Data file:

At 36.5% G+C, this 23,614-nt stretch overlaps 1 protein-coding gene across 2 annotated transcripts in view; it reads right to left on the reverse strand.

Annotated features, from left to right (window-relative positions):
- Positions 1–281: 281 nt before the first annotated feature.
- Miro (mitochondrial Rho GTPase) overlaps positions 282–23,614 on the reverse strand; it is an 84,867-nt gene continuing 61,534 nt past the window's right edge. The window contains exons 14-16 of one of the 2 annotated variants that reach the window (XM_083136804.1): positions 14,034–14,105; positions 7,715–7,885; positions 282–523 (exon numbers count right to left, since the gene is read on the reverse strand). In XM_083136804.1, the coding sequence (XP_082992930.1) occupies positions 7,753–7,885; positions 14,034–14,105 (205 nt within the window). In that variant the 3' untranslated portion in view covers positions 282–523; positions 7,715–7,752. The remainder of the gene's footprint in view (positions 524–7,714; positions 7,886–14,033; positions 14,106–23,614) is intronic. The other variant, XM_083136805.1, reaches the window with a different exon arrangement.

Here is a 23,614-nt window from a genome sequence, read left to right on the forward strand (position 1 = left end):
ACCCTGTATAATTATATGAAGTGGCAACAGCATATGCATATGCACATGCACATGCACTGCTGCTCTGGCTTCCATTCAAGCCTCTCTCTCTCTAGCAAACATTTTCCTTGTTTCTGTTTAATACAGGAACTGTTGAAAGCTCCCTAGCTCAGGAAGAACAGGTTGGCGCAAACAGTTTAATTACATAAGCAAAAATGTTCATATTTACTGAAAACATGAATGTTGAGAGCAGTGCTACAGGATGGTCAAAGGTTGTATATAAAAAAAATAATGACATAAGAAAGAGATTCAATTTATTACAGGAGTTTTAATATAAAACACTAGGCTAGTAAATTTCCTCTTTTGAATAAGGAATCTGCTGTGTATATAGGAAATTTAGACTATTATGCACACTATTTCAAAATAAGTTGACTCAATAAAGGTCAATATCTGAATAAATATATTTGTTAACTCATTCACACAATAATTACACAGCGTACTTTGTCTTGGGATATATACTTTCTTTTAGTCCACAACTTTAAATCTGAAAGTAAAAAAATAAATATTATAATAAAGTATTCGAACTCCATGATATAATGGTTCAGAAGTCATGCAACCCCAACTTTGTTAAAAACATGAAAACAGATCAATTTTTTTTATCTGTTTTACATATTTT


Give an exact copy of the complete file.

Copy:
At 36.5% G+C, this 23,614-nt stretch overlaps 1 protein-coding gene across 2 annotated transcripts in view; it reads right to left on the reverse strand.

Annotated features, from left to right (window-relative positions):
- Positions 1–281: 281 nt before the first annotated feature.
- Miro (mitochondrial Rho GTPase) overlaps positions 282–23,614 on the reverse strand; it is an 84,867-nt gene continuing 61,534 nt past the window's right edge. The window contains exons 14-16 of one of the 2 annotated variants that reach the window (XM_083136804.1): positions 14,034–14,105; positions 7,715–7,885; positions 282–523 (exon numbers count right to left, since the gene is read on the reverse strand). In XM_083136804.1, the coding sequence (XP_082992930.1) occupies positions 7,753–7,885; positions 14,034–14,105 (205 nt within the window). In that variant the 3' untranslated portion in view covers positions 282–523; positions 7,715–7,752. The remainder of the gene's footprint in view (positions 524–7,714; positions 7,886–14,033; positions 14,106–23,614) is intronic. The other variant, XM_083136805.1, reaches the window with a different exon arrangement.

Here is a 23,614-nt window from a genome sequence, read left to right on the forward strand (position 1 = left end):
ACCCTGTATAATTATATGAAGTGGCAACAGCATATGCATATGCACATGCACATGCACTGCTGCTCTGGCTTCCATTCAAGCCTCTCTCTCTCTAGCAAACATTTTCCTTGTTTCTGTTTAATACAGGAACTGTTGAAAGCTCCCTAGCTCAGGAAGAACAGGTTGGCGCAAACAGTTTAATTACATAAGCAAAAATGTTCATATTTACTGAAAACATGAATGTTGAGAGCAGTGCTACAGGATGGTCAAAGGTTGTATATAAAAAAAATAATGACATAAGAAAGAGATTCAATTTATTACAGGAGTTTTAATATAAAACACTAGGCTAGTAAATTTCCTCTTTTGAATAAGGAATCTGCTGTGTATATAGGAAATTTAGACTATTATGCACACTATTTCAAAATAAGTTGACTCAATAAAGGTCAATATCTGAATAAATATATTTGTTAACTCATTCACACAATAATTACACAGCGTACTTTGTCTTGGGATATATACTTTCTTTTAGTCCACAACTTTAAATCTGAAAGTAAAAAAATAAATATTATAATAAAGTATTCGAACTCCATGATATAATGGTTCAGAAGTCATGCAACCCCAACTTTGTTAAAAACATGAAAACAGATCAATTTTTTTTATCTGTTTTACATATTTT